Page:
The US military has different kinds of rifles for all kinds of missions.
Some of those have been in used for decades but have received upgrades and modifications.
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Assault rifles, battle rifles, they’re all here.
Though some of the rifle platforms originally entered service during the Cold War, some have been updated and upgraded for the 21st century — and they’re part of the reason why the United States military is so lethal.
A soldier fires an M4A1 carbine rifle during a stress-shoot exercise, April 23, 2018.
US Army/Steven Stover
No conversation concerning US military rifles is complete without mentioning the M4 carbine, the smaller, more compact version of the iconic M16 rifle.
Though the M16 and M4 are quite similar, the M4 is lighter and shorter overall, a design that optimizes the platform for situations where a smaller, more compact weapon would be an advantage, such as in close quarters urban spaces, or for soldiers riding in and dismounting from cramped armored vehicles.
Like the M16, it fires the NATO-standard 5.56 x 45 mm cartridge, though thanks to the M4’s shorter 14.5-inch barrel, has a slightly lower effective firing range. The M4 design has proven popular and is used by a wide variety of countries throughout Latin America, the Middle East, Europe, and elsewhere.
A Green Beret shoots a FN SCAR during training in Lomo Nord, C?te d’Ivoire, November 14, 2019.
US Army/Sgt. Andrew Adaire
The SCAR family of rifles came to life in order to fulfill a request by the United States Special Operations Command for a modular family of rifles chambered in 5.56 x 45 mm and 7.62 x 51 mm NATO-standard cartridges.
The FN SCAR is therefore actually two different rifles, SCAR-L for light, and SCAR-H for heavy.
Both rifles can be used as designated marksman rifles, or for close-quarters weapons thanks to three available barrel lengths: Close-Quarters Combat, Standard, and Long Barrel.
Though the rifles are outwardly quite similar, the SCAR-L uses NATO-standard STANAG box magazines, whereas the larger SCAR-H is fed from FN-designed magazines.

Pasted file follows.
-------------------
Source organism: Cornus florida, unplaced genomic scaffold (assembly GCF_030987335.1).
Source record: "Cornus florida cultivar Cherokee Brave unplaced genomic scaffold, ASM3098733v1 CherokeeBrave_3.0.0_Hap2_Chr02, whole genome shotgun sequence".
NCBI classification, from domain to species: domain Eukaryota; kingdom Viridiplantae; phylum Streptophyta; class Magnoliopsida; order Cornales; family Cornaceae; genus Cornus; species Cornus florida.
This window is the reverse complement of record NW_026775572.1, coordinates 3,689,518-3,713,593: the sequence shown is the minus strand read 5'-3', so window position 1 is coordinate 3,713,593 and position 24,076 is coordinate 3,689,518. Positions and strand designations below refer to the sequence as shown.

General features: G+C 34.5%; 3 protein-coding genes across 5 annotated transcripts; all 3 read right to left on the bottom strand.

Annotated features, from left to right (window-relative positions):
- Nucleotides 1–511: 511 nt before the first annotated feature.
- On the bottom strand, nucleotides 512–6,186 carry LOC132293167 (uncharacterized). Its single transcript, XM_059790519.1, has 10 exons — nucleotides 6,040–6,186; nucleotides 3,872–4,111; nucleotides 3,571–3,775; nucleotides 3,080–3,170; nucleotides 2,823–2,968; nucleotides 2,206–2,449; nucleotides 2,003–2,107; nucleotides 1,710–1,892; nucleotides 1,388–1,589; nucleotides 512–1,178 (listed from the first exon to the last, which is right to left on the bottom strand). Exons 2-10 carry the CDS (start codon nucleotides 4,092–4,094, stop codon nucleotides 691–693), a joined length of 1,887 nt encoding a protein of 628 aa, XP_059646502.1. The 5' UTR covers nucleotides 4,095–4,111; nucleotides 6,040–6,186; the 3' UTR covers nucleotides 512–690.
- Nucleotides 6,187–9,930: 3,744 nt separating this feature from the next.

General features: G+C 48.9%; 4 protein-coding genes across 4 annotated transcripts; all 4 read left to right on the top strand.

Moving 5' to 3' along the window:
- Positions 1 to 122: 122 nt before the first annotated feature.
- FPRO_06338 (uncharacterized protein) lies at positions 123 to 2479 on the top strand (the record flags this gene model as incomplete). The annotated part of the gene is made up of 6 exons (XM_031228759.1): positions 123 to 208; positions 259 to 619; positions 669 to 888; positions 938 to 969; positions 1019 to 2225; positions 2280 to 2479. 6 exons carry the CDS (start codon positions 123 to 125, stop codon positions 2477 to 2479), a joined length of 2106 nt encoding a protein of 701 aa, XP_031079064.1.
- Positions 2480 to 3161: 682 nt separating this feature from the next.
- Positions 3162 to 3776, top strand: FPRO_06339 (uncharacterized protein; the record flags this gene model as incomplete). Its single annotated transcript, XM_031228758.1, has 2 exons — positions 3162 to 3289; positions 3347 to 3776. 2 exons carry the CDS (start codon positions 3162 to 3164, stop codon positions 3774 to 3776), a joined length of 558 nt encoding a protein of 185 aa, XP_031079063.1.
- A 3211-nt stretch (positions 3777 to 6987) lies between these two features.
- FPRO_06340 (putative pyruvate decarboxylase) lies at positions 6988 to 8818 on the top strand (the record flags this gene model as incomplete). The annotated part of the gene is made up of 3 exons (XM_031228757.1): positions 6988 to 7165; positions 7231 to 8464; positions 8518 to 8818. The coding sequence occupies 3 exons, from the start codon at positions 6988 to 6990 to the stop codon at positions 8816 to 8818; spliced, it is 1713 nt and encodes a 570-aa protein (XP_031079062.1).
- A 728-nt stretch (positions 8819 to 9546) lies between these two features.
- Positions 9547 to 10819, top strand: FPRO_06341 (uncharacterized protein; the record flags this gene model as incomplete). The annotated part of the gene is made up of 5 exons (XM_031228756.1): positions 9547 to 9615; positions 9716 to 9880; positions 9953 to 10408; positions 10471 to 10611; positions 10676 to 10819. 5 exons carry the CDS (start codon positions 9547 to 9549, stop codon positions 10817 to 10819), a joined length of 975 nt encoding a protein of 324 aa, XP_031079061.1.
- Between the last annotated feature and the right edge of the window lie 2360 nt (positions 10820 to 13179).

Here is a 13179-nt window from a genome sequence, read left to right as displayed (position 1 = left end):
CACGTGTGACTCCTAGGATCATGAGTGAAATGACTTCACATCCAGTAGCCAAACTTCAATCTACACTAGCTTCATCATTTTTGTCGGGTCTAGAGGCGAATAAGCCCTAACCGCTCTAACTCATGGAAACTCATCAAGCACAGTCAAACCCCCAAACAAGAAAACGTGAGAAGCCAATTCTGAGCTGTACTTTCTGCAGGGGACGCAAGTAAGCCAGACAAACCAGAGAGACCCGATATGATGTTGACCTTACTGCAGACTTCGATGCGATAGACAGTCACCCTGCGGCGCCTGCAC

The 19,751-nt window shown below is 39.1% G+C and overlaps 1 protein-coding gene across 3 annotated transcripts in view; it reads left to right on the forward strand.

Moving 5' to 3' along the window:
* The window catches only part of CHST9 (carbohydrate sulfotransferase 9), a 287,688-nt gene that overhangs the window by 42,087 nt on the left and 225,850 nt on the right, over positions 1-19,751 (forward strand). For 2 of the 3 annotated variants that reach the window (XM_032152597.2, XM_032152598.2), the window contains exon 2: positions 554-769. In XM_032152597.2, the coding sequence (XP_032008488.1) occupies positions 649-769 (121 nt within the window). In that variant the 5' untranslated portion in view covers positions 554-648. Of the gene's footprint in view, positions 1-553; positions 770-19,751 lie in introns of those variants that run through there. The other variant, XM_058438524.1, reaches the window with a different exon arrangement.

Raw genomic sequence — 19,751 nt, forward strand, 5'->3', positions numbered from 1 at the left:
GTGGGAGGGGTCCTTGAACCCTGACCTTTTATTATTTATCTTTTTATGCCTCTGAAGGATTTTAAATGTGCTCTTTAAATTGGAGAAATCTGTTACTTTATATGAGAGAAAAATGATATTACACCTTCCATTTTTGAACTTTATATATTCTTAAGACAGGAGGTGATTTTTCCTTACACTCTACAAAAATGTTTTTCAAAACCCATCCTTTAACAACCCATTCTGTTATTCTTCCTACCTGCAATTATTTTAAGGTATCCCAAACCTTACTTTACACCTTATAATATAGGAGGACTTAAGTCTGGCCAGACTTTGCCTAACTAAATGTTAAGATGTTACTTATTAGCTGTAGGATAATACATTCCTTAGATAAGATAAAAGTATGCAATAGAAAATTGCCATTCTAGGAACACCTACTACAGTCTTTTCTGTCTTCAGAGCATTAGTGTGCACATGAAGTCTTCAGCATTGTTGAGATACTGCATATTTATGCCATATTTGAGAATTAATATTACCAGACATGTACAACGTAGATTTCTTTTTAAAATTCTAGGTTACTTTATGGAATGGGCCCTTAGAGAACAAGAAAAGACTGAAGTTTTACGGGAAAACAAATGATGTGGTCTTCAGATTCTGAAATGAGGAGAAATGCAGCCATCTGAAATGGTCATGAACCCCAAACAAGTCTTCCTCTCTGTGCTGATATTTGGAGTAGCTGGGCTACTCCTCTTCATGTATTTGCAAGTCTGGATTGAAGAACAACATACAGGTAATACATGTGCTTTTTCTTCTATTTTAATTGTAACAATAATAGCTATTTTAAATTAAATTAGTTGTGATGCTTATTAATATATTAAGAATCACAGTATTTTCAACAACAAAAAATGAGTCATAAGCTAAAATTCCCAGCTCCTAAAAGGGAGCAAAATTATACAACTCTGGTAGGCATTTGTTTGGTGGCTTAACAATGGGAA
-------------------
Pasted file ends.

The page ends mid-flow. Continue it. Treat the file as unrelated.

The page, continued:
A US Marine fires an M27 during cold-weather live-fire training in Setermoen, Norway, November 20, 2020.
US Marine Corps/Cpl. William Chockey
The Marine Corps’ new M27 is perhaps one of the most accurate standard-issue rifles in the United States military, giving new meaning to the Marine’s mantra “every Marine a rifleman.”
The IAR benefits from a 16.5-inch free-floating barrel and a short-stroke piston action that give the M27 accuracy, range, and reliability improvements over both the legacy M16 rifle and M4 carbine
The M27’s parent rifle is a German-designed Heckler & Koch 416, which was famously used to take down Osama bin Laden during the famous SEAL Team Six raid in Abbottabad, Pakistan.
The Marine Corps is further enhancing the M27’s lethality by issuing effective flow-through suppressors that allow lower-volume shooting without the possibility of burned powder and bullet detritus flying in the face of the shooter.
A sailor fires an M14 rifle during weapons qualification aboard the aircraft carrier USS Carl Vinson.
Mass Communication Specialist Seaman Nicolas C. Lopez/US Navy
Though the M14’s reputation suffered during the United States’ involvement in Vietnam, the rifle itself is quite rugged and offers good accuracy and stopping power thanks to its larger 7.62 x 51 mm NATO cartridge.
Although the rifle was not well-suited to the wet jungle warfare of Vietnam — it was too heavy, too long, and its wooden stock prone to warping — these two updates to the platform have given the rifle a new lease on life.
A soldier fires the Mk 14 Enhanced Battle Rifle during the Squad Designated Marksman Course on Joint Base McGuire-Dix-Lakehurst, July 20, 2017.
The Army and Special Operations Command redesigned the M14 from the ground up, giving the battle rifle a new adjustable stock, pistol-style grip, collapsable bipod, as well as Picatinny accessory rails and a modern optic, to give the old M14 better range as well as lightening the rifle.
A Marine scout sniper fires an M39 enhanced marksmanship rifle during marksmanship training in Kuwait, November 12, 2012.
US Marine Corps/Cpl. Timothy Childers
The Marine Corps had the same idea as the Army, though they decided to modify the M14 a bit differently, resulting in the similar M39 EMR.
This modified rile also sported an adjustable stock and collapsable bipod as well as an accessory rail that could mount optics.
It was, however, an interim measure and has since been mostly replaced in Marine Corps service by newer, group-up designated marksman designs.
Caleb Larson is a defense writer based in Europe. He holds a master of public policy and covers US and Russian security, European defense issues, and German politics and culture.